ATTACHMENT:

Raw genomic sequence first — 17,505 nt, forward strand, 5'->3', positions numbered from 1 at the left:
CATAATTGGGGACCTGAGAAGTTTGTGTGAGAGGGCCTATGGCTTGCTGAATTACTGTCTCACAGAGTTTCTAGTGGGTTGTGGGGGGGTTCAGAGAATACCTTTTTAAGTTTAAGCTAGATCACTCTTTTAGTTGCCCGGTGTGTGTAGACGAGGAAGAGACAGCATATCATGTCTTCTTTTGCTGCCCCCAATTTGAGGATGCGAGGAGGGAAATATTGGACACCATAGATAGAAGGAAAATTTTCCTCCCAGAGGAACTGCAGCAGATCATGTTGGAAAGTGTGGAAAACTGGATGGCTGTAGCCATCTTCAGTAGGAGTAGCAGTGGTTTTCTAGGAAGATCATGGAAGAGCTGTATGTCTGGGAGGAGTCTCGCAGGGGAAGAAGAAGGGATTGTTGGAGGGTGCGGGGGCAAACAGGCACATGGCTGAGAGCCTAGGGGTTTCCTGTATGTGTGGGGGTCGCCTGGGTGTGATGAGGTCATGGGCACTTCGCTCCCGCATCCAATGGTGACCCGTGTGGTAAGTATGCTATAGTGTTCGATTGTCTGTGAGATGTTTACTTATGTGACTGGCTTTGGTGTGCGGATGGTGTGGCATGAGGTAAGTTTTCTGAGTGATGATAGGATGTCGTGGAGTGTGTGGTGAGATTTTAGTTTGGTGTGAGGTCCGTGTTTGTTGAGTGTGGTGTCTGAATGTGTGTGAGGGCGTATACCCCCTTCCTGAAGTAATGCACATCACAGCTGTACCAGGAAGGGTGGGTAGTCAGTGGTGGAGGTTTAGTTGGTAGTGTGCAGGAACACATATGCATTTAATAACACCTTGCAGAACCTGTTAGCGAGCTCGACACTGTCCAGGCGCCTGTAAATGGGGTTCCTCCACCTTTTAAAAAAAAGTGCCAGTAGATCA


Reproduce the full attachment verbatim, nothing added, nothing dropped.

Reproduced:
Raw genomic sequence first — 17,505 nt, forward strand, 5'->3', positions numbered from 1 at the left:
CATAATTGGGGACCTGAGAAGTTTGTGTGAGAGGGCCTATGGCTTGCTGAATTACTGTCTCACAGAGTTTCTAGTGGGTTGTGGGGGGGTTCAGAGAATACCTTTTTAAGTTTAAGCTAGATCACTCTTTTAGTTGCCCGGTGTGTGTAGACGAGGAAGAGACAGCATATCATGTCTTCTTTTGCTGCCCCCAATTTGAGGATGCGAGGAGGGAAATATTGGACACCATAGATAGAAGGAAAATTTTCCTCCCAGAGGAACTGCAGCAGATCATGTTGGAAAGTGTGGAAAACTGGATGGCTGTAGCCATCTTCAGTAGGAGTAGCAGTGGTTTTCTAGGAAGATCATGGAAGAGCTGTATGTCTGGGAGGAGTCTCGCAGGGGAAGAAGAAGGGATTGTTGGAGGGTGCGGGGGCAAACAGGCACATGGCTGAGAGCCTAGGGGTTTCCTGTATGTGTGGGGGTCGCCTGGGTGTGATGAGGTCATGGGCACTTCGCTCCCGCATCCAATGGTGACCCGTGTGGTAAGTATGCTATAGTGTTCGATTGTCTGTGAGATGTTTACTTATGTGACTGGCTTTGGTGTGCGGATGGTGTGGCATGAGGTAAGTTTTCTGAGTGATGATAGGATGTCGTGGAGTGTGTGGTGAGATTTTAGTTTGGTGTGAGGTCCGTGTTTGTTGAGTGTGGTGTCTGAATGTGTGTGAGGGCGTATACCCCCTTCCTGAAGTAATGCACATCACAGCTGTACCAGGAAGGGTGGGTAGTCAGTGGTGGAGGTTTAGTTGGTAGTGTGCAGGAACACATATGCATTTAATAACACCTTGCAGAACCTGTTAGCGAGCTCGACACTGTCCAGGCGCCTGTAAATGGGGTTCCTCCACCTTTTAAAAAAAAGTGCCAGTAGATCA